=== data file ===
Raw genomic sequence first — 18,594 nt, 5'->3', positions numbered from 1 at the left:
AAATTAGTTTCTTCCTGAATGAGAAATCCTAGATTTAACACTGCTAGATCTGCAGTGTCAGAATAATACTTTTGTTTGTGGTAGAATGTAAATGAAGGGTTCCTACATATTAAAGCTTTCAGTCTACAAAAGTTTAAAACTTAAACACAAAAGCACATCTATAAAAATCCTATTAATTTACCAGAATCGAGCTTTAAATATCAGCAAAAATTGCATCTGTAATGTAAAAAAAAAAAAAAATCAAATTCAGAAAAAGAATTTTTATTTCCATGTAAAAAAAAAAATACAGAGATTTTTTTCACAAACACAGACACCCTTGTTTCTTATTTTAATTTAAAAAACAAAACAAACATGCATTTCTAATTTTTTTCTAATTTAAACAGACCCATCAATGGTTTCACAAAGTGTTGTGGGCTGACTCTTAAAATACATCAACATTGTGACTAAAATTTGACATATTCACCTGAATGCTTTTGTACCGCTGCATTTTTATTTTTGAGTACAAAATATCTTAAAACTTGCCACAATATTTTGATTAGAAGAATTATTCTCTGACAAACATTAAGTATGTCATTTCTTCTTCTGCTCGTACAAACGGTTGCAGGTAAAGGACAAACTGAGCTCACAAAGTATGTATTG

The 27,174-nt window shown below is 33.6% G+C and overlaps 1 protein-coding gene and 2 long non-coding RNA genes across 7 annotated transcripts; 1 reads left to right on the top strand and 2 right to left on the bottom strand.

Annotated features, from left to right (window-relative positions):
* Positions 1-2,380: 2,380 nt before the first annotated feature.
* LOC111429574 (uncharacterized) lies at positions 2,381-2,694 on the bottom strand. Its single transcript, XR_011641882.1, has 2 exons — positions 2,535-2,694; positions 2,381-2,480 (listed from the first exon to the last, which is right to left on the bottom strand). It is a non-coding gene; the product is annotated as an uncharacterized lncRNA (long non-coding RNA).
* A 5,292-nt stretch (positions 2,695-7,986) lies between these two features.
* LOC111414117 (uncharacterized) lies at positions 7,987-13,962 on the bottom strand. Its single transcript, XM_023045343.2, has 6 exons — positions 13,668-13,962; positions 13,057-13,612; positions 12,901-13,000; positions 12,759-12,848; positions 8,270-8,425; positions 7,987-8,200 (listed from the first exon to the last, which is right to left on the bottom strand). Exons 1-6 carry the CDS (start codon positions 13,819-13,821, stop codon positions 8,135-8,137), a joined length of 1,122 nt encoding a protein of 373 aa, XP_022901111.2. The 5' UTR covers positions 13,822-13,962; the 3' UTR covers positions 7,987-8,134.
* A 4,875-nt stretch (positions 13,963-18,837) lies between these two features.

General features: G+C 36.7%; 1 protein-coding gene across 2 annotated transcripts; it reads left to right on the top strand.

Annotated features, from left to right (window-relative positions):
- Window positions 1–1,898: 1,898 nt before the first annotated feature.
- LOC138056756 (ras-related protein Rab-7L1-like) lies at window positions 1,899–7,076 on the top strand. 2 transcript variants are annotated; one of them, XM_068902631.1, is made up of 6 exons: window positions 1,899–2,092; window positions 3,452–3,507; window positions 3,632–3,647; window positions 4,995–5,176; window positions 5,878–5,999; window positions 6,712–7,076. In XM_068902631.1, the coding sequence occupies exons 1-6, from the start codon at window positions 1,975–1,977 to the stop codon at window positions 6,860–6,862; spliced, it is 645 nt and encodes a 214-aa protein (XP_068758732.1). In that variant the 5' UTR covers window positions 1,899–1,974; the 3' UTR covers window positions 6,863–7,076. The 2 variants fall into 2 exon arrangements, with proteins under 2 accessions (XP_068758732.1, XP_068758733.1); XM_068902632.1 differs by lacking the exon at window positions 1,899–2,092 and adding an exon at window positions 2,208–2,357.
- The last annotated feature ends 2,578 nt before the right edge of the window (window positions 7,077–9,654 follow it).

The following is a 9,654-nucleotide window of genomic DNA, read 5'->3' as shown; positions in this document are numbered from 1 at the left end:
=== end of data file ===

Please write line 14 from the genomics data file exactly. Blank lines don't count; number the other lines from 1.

- The last annotated feature ends 2,578 nt before the right edge of the window (window positions 7,077–9,654 follow it).